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OU Physicians at Edmond
Treatment Options for Men and Women
Bladder disorders can affect both men and women. If you experience bladder problems, your symptoms are unique to you and require specialized evaluation. OU Physicians urologists take the time to thoroughly examine you and determine the best course of treatment.
The information below explains a few of the more common bladder disorders and treatment methods available through OU Physicians for:
Incontinence (Bladder Control)
Urinary incontinence can be temporary or chronic. The condition may stem from childbirth, urinary tract infection, birth defects, nerve disorders or a number of other causes.
OU Physicians urologists utilize urodynamic, endoscopic and imaging tests to obtain an extensive evaluation of the lower urinary tract and determine a treatment plan for incontinence sufferers. Treatment may include:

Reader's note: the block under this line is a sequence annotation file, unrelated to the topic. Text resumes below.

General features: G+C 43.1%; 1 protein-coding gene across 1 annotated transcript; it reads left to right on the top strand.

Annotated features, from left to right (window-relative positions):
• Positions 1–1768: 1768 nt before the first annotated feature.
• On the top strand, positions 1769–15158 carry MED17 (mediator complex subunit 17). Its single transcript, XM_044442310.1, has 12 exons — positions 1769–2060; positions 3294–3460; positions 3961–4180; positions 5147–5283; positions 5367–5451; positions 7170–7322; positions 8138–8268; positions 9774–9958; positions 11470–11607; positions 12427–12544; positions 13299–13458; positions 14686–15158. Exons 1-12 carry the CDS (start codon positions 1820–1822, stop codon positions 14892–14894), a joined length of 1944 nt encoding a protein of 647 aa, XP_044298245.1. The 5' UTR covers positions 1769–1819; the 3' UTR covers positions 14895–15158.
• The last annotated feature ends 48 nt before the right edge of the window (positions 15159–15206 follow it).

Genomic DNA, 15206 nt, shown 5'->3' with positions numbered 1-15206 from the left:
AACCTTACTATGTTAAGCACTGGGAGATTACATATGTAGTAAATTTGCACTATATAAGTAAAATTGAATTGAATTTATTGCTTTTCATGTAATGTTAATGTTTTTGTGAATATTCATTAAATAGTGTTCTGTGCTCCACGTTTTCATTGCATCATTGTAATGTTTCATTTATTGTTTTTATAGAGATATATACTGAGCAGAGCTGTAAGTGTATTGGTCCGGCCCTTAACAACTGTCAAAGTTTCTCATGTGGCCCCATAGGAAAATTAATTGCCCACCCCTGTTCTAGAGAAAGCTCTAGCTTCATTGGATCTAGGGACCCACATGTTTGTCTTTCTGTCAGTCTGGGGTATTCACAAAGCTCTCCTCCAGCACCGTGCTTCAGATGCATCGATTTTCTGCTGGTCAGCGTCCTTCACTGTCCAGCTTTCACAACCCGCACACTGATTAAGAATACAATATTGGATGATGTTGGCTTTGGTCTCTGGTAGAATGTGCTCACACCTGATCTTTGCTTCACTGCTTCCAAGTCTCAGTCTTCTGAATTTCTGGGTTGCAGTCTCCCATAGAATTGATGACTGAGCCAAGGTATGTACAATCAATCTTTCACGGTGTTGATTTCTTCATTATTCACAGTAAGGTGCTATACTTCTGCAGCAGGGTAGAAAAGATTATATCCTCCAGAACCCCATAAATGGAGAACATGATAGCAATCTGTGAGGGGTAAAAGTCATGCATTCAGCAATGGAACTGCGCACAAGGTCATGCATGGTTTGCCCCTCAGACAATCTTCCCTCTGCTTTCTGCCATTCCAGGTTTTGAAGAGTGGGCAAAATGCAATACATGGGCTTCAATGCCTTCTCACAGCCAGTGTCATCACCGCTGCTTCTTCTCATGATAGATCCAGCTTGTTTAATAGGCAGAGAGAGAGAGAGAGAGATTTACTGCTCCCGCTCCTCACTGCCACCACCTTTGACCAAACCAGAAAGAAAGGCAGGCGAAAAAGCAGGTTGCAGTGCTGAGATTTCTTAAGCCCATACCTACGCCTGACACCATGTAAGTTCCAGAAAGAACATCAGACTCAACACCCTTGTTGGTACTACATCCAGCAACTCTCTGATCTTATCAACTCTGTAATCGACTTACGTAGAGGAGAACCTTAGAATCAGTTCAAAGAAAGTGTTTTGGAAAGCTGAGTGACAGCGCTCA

Interstitial Cystitis (Chronic Pelvic Pain Disorder)
Interstitial cystitis is a chronic inflammatory condition that causes frequent, urgent and painful urination and pelvic discomfort.
Currently, there is no cure for interstitial cystitis. OU Physicians urologists prescribe treatment and lifestyle changes to provide the most relief possible. Treatment may include:
Bladder stones are usually the result of another urologic problem such as urinary tract infection, bladder diverticulum (pouches in the bladder), neurogenic bladder (loss of normal bladder function) or enlarged prostate.
Left untreated, bladder stones may cause permanent damage to the bladder or kidneys. OU Physicians urologists may suggest the following treatment options:
Bladder Fistula (Abnormal Bladder/Organ Connection)
A relatively rare condition, bladder fistula refers to an abnormal connection between the bladder and another organ or the skin. They may occur as a result of an injury or a previous urologic or gynecologic surgery or in relation to gynecologic cancers.
OU Physicians urologists will conduct an x-ray examination of the bladder to determine if you have bladder fistula. Treatment usually requires partial surgical removal.